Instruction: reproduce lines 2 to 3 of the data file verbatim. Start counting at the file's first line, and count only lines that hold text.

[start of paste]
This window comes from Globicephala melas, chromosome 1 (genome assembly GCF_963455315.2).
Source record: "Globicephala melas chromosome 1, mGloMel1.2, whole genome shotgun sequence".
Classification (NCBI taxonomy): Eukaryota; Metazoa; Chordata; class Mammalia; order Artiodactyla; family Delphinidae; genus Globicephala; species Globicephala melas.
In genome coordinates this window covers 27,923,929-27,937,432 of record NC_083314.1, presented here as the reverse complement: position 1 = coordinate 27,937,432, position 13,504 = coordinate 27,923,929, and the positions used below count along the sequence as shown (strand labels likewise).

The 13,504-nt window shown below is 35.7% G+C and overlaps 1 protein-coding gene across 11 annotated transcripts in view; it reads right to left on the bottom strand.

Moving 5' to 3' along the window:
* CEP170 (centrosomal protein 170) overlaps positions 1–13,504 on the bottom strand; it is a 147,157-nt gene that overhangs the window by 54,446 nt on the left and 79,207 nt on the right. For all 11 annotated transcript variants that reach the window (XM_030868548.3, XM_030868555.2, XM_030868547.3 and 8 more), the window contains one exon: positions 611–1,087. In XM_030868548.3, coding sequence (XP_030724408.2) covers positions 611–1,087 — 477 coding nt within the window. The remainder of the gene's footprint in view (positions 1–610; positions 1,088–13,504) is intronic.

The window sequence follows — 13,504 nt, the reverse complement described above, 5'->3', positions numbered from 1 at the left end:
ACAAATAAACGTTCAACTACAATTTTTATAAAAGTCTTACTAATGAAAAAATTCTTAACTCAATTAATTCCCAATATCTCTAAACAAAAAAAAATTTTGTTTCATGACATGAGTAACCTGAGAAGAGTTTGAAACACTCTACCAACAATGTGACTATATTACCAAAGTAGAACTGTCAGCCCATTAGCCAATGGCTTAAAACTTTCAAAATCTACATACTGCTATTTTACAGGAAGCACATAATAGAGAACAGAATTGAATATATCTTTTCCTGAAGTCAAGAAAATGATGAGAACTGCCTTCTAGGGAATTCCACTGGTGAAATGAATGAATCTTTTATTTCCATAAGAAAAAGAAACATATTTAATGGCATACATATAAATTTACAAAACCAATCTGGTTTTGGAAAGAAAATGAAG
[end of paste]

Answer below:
Source record: "Globicephala melas chromosome 1, mGloMel1.2, whole genome shotgun sequence".
Classification (NCBI taxonomy): Eukaryota; Metazoa; Chordata; class Mammalia; order Artiodactyla; family Delphinidae; genus Globicephala; species Globicephala melas.